Coeur d’Alene’s higher education corridor has been on the drawing board for more than a decade, and it will be another 30 years or more before the vision is substantially built out. So when shovels finally turned dirt last week, it was both a historic moment and a tribute to community leaders’ patience and determination.
Once students return to campus at North Idaho College next fall, there will be more to show for it than a few spadefuls of soil. By year’s end, new streets, curbs, sidewalks and signal lights will expand campus access while giving the venerable Fort Grounds neighborhood some relief from traffic nightmares on its narrow streets. Connectivity between downtown and the campus will grow more apparent.
The next step, bricks and mortar, may appear in two or three years in the form of an already-designed multiuse building that is the top capital construction priority for all three of the tenant institutions – NIC, the University of Idaho and Lewis-Clark State College.
The idea of bringing a partnership of public institutions together in one higher education setting is an efficiency that will serve Idaho well as the state strives to improve on its unacceptable record for sending high school graduates on to postsecondary learning. The corridor, and the collaboration behind it, will enable Coeur d’Alene area students to enroll in the combinations of courses they need without having to travel to Moscow, Lewiston or Boise.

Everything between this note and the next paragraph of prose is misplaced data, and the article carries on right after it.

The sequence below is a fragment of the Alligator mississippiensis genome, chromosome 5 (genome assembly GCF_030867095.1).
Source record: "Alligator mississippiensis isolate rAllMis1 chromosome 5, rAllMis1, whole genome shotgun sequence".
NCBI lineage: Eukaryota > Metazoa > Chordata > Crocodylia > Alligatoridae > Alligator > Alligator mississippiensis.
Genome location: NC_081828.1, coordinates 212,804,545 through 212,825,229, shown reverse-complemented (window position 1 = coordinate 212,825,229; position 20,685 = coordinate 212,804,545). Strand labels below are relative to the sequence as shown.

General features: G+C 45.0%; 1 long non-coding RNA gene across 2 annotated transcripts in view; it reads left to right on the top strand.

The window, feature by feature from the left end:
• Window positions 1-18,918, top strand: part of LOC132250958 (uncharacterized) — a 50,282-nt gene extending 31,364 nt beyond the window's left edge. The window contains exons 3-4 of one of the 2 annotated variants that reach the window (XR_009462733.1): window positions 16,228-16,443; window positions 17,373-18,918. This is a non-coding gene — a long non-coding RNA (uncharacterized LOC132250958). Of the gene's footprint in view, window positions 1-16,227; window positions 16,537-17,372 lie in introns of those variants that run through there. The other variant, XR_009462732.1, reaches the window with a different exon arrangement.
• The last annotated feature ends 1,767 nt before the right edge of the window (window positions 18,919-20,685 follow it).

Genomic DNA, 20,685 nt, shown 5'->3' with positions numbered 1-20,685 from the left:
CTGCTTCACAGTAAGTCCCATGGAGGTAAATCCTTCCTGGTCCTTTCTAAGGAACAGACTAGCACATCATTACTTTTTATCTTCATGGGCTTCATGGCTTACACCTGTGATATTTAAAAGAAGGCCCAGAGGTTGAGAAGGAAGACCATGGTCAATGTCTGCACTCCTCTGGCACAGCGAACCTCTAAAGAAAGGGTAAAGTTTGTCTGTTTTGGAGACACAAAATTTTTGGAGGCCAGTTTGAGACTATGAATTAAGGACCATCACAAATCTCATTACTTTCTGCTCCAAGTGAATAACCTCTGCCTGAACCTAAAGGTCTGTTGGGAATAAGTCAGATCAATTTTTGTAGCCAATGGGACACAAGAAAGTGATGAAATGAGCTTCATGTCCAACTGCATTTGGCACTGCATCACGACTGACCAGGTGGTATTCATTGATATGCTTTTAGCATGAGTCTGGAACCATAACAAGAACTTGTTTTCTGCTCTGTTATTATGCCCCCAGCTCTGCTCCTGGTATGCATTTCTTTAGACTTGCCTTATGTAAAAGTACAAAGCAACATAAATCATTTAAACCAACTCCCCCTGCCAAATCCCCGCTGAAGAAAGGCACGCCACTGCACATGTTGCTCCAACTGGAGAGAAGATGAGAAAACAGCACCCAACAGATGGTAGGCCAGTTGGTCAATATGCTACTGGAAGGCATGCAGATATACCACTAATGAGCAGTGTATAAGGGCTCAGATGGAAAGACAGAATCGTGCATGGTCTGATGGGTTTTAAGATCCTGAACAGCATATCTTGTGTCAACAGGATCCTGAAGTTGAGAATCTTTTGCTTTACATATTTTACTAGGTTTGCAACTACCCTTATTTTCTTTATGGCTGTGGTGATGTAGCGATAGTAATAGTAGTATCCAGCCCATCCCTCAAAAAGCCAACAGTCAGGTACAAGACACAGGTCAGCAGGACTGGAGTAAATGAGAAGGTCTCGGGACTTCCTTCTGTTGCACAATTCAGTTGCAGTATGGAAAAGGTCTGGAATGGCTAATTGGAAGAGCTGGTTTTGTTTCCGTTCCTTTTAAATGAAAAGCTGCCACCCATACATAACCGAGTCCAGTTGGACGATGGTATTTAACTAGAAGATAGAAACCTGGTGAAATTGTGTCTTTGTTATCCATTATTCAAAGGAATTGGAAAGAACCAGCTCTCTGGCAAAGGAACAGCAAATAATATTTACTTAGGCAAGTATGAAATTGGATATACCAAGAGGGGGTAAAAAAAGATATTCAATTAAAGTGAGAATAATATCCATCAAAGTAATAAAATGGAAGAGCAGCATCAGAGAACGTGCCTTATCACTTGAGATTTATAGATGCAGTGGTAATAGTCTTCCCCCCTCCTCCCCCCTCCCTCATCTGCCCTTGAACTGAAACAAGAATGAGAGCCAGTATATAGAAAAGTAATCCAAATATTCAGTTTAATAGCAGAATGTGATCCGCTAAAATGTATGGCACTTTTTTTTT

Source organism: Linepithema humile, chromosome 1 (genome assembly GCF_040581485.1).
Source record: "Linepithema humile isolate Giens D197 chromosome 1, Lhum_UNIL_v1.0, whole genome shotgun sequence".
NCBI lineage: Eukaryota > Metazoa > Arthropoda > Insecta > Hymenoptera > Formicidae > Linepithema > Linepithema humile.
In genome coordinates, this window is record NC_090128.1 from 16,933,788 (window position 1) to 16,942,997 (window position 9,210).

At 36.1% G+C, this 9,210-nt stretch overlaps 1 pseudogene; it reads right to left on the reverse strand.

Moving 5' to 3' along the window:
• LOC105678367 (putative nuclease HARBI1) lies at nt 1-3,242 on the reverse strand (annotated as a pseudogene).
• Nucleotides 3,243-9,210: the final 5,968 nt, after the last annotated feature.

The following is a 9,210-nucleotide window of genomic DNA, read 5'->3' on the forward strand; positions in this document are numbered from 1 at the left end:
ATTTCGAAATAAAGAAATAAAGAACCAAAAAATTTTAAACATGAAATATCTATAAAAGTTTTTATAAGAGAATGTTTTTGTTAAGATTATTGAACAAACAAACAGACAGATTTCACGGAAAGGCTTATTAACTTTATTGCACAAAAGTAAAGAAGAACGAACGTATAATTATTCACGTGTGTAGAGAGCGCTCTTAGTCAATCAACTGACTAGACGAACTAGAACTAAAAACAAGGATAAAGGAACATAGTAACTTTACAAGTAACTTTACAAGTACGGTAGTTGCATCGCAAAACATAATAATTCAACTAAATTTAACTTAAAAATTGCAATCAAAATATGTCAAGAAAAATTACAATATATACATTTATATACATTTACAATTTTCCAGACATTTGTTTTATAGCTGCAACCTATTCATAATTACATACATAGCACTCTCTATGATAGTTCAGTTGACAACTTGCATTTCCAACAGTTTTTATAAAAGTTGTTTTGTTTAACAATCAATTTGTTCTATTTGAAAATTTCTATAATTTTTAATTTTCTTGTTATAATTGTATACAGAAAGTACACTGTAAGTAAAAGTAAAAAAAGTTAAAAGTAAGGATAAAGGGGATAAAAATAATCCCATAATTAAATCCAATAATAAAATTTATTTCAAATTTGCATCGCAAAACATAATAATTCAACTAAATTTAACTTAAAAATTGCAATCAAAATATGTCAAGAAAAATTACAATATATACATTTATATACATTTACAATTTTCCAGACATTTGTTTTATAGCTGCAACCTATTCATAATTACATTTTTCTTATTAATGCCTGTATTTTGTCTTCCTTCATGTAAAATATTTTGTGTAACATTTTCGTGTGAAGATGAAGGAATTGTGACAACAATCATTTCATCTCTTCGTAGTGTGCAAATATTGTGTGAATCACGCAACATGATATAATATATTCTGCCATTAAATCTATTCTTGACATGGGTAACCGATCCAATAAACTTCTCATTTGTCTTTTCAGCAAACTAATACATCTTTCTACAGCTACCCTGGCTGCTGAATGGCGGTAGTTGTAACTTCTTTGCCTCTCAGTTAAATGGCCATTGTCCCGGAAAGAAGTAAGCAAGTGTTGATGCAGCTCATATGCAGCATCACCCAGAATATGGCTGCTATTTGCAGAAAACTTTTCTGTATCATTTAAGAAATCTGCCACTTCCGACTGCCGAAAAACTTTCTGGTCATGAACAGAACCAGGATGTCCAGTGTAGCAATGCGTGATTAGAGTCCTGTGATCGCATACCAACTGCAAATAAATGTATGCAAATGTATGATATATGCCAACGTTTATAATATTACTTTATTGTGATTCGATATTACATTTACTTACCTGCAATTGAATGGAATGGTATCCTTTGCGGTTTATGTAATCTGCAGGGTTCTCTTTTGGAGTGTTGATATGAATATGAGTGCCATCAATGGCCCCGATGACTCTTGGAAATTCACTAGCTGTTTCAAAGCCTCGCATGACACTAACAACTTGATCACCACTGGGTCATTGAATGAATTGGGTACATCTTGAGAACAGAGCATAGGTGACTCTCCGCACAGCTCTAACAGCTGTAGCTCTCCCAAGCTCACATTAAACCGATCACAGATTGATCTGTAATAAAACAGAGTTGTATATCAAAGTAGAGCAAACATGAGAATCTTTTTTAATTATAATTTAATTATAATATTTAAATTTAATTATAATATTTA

A study done three years ago estimated that the corridor would have an annual economic impact of $17.9 million by 2018 and $38.1 million by 2028. Those numbers are considered to be twice what could be expected if the site were developed for retail and commercial use.
That forecast was released just as the recession was beginning to batter the region, leaving the estimates subject to revision, but not the need.
As happens in sour economic times, demand rises for the marketable skills that education delivers. The expanded opportunity can’t come soon enough for students, and community leaders see it as a needed pillar to join tourism and health care in supporting the local economy that no longer can count on timber and mining.
But for all its adversity, the sluggish economy created a fortunate combination of work-hungry contractors and low interest rates.
The Lake City Development Corp., the urban renewal agency that’s funding the project, expected the initial phase to cost more than $5 million, but bids came in at $3.7 million.
Last week’s groundbreaking was more than symbolic. The civic leaders who fought through obstacles and resistance to make it happen are to be congratulated. Now they have to keep it up for another 30 years or so.